Calendar Date: May 23, 2013
The Law Offices of Gerard V. Amedio, PC, Saratoga Springs (Gerard V. Amedio of counsel), for appellant.
James A. Murphy III, District Attorney, Ballston Spa (Nicholas E. Tishler of counsel), for respondent.
Before: Peters, P.J., Lahtinen, McCarthy and Garry, JJ.
MEMORANDUM AND ORDER
Appeal, by permission, from an order of the County Court of Saratoga County (Scarano, J.), entered August 28, 2012, which denied defendant's motion pursuant to CPL 440.10 to vacate the judgment convicting him of the crime of grand larceny in the second degree, without a hearing.
In May 2011, defendant waived prosecution by indictment and pleaded guilty pursuant to a superior court information to grand larceny in the second degree. During the plea colloquy, defendant admitted that he had stolen more than $400, 000 from his employer, a credit union, between 2006 and 2010. In accord with the plea agreement, County Court sentenced defendant to a prison term of 3 to 9 years and recommended that he should be allowed to participate in a shock incarceration program. In April 2012, defendant moved pursuant to CPL article 440 to vacate the judgment of conviction, alleging that his trial counsel coerced him to plead guilty and provided him with ineffective assistance. County Court denied the motion. Defendant appeals by permission.
Defendant contends that County Court erred in denying his motion without a hearing. However, no hearing is required when a motion pursuant to CPL 440.10 can be resolved based upon the motion submissions and the record (see People v Jackson, 48 A.D.3d 891, 893 , lv denied 10 N.Y.3d 841 ; People v Murray, 300 A.D.2d 819, 821 , lv denied 99 N.Y.2d 617 ). To demonstrate the existence of questions of fact requiring a hearing, defendant was obliged to show "that the nonrecord facts sought to be established are material and would entitle him to relief" (People v Satterfield, 66 N.Y.2d 796, 799 ; accord People v Bethune, 80 A.D.3d 1075, 1076 , lv denied 17 N.Y.3d 792 ). We agree with County Court that defendant failed to make this showing.
Defendant submits a newspaper article published following his arraignment, in which trial counsel told reporters that defendant admitted taking a much smaller sum than the full amount charged. Defendant's claim that counsel acted against his instructions is unsupported, as are his claims that trial counsel whispered misinformation to him during the plea colloquy and directed him to lie to County Court about medication. Trial counsel refuted these claims by affidavit, and asserted that defendant instructed him to make the statement to the press. The plea transcript reveals that County Court specifically questioned defendant as to his understanding of the terms of the plea agreement. When defendant responded to the court's inquiry that he was taking medication, he also clearly stated that he "under[stood] what's going on." The court inquired further, but defendant denied any difficulty in understanding. As defendant's claims were not factually supported, no need for a hearing was established (see People v Trombley, 91 A.D.3d 1197, 1203 , lv denied 21 N.Y.3d 914 ; People v Reynoso, 88 A.D.3d 1162, 1163 ).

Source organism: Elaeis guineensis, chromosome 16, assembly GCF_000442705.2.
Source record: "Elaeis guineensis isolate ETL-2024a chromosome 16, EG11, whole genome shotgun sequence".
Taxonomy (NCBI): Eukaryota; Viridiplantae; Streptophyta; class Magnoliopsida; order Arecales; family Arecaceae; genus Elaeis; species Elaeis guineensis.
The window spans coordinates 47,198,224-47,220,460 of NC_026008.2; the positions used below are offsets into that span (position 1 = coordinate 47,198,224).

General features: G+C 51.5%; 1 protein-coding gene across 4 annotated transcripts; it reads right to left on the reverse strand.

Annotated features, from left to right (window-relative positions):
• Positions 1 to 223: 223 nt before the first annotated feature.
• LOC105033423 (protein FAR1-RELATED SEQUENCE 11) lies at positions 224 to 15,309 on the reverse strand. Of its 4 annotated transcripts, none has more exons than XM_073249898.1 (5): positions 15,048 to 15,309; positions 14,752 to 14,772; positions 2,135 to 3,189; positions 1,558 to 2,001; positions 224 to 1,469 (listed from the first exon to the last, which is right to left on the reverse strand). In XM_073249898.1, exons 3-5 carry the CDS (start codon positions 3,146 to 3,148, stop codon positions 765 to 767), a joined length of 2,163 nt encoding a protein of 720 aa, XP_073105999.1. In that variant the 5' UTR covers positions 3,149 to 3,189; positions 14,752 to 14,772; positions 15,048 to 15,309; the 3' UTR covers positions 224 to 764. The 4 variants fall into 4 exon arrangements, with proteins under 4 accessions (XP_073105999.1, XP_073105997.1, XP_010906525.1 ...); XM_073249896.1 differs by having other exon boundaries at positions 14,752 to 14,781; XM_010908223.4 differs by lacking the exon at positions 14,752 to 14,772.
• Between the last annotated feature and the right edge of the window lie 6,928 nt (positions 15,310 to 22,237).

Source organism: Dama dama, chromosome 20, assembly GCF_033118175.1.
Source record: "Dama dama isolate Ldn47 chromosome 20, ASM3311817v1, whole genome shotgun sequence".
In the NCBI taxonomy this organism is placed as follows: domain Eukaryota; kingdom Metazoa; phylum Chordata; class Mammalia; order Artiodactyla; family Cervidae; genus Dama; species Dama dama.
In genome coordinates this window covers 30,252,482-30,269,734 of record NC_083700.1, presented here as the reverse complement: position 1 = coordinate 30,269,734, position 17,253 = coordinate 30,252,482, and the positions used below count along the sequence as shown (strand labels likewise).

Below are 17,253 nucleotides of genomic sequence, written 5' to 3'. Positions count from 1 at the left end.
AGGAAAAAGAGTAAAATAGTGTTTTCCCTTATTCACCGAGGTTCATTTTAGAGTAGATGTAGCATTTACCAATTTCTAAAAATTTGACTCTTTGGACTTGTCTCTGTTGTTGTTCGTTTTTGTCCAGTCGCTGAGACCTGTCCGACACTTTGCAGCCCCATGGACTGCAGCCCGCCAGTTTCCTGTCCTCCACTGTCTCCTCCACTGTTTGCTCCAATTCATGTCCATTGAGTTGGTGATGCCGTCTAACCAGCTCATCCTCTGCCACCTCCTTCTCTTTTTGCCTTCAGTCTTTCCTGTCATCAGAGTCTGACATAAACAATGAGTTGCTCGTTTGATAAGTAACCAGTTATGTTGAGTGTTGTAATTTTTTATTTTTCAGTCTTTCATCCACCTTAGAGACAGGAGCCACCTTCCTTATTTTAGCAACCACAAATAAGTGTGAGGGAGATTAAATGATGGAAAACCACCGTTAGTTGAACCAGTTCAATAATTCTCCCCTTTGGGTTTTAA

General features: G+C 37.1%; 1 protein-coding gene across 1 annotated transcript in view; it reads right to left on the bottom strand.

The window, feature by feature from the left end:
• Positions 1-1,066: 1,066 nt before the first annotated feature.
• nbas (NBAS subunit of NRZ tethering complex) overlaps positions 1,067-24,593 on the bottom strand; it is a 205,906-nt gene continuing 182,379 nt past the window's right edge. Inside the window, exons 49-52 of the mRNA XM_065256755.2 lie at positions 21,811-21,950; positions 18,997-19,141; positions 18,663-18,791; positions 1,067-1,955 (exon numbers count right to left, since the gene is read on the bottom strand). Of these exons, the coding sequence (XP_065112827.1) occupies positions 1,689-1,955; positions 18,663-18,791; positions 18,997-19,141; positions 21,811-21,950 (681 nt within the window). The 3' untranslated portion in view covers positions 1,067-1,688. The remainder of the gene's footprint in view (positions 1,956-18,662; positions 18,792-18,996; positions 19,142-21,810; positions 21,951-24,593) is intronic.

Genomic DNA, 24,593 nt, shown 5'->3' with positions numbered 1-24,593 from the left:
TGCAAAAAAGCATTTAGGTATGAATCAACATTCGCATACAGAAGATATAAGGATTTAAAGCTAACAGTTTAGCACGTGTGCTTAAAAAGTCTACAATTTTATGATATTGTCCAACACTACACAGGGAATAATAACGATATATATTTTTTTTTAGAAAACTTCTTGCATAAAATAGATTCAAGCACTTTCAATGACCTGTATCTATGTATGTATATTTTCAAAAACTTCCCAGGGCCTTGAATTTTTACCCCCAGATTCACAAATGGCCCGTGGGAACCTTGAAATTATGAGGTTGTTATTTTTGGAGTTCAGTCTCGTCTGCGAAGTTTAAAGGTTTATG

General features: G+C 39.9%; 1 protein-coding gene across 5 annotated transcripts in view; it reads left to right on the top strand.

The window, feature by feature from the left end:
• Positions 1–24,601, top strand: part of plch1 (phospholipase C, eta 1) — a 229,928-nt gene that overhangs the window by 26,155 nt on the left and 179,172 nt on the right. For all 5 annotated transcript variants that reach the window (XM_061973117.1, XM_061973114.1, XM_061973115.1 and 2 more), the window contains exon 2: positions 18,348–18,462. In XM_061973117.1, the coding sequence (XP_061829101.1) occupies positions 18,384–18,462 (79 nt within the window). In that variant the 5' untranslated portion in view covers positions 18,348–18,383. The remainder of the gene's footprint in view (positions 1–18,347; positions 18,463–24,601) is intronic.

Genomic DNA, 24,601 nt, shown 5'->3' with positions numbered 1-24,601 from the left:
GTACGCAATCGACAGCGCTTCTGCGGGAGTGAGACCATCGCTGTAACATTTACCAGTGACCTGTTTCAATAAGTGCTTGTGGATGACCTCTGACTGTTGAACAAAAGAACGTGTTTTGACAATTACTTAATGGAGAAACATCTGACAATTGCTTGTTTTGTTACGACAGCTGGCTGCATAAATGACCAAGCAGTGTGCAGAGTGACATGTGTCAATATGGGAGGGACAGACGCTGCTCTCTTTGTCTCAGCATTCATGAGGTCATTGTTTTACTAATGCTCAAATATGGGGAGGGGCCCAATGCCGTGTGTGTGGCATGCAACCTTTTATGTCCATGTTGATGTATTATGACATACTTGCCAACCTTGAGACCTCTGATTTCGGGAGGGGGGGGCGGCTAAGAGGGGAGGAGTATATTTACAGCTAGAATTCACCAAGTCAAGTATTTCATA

Next, defendant claims that he entered his guilty plea based upon trial counsel's improper representation that his participation in a shock incarceration program was guaranteed and that his actual incarceration would be brief. This claim is contradicted by the record, as the plea transcript reflects no ambiguity as to defendant's sentence (see People v Griffin, 89 A.D.3d 1235, 1237 ). Trial counsel advised County Court, in defendant's presence, that the plea agreement included a "recommendation" for shock incarceration. The court then told defendant that it would sentence him to 3 to 9 years in prison and "recommend" his participation in the shock incarceration program. Defendant — a college graduate — confirmed unequivocally that he understood. Contrary to defendant's contention, the correspondence from his trial counsel following the plea does not demonstrate that there was any misrepresentation or misunderstanding; the letter instead accurately describes the agreed-upon sentence, including the shock incarceration recommendation. Finally, defendant contends that he had insufficient time to consider the ramifications of pleading guilty, as his trial counsel did not inform him of the proposed plea bargain until defendant arrived at court for the appearance. These claims are also belied by the record, as nothing in the plea transcript suggests that defendant may have been surprised by the proposed plea agreement, confused about its terms or dissatisfied with his counsel's performance. On the contrary, he responded affirmatively and without equivocation to all of the court's questions about his understanding of the agreement, his rights, and the voluntariness of his decision to enter the plea. Thus, we cannot conclude that the court erred in denying the motion without a hearing (see CPL 440.30  [d]; People v Sayles, 17 A.D.3d 924, 924-925 , lv denied 5 N.Y.3d 794 ; People v Hickey, 277 A.D.2d 511, 511 , lv denied 95 N.Y.2d 964 ).
Peters, P.J., Lahtinen and McCarthy, JJ., ...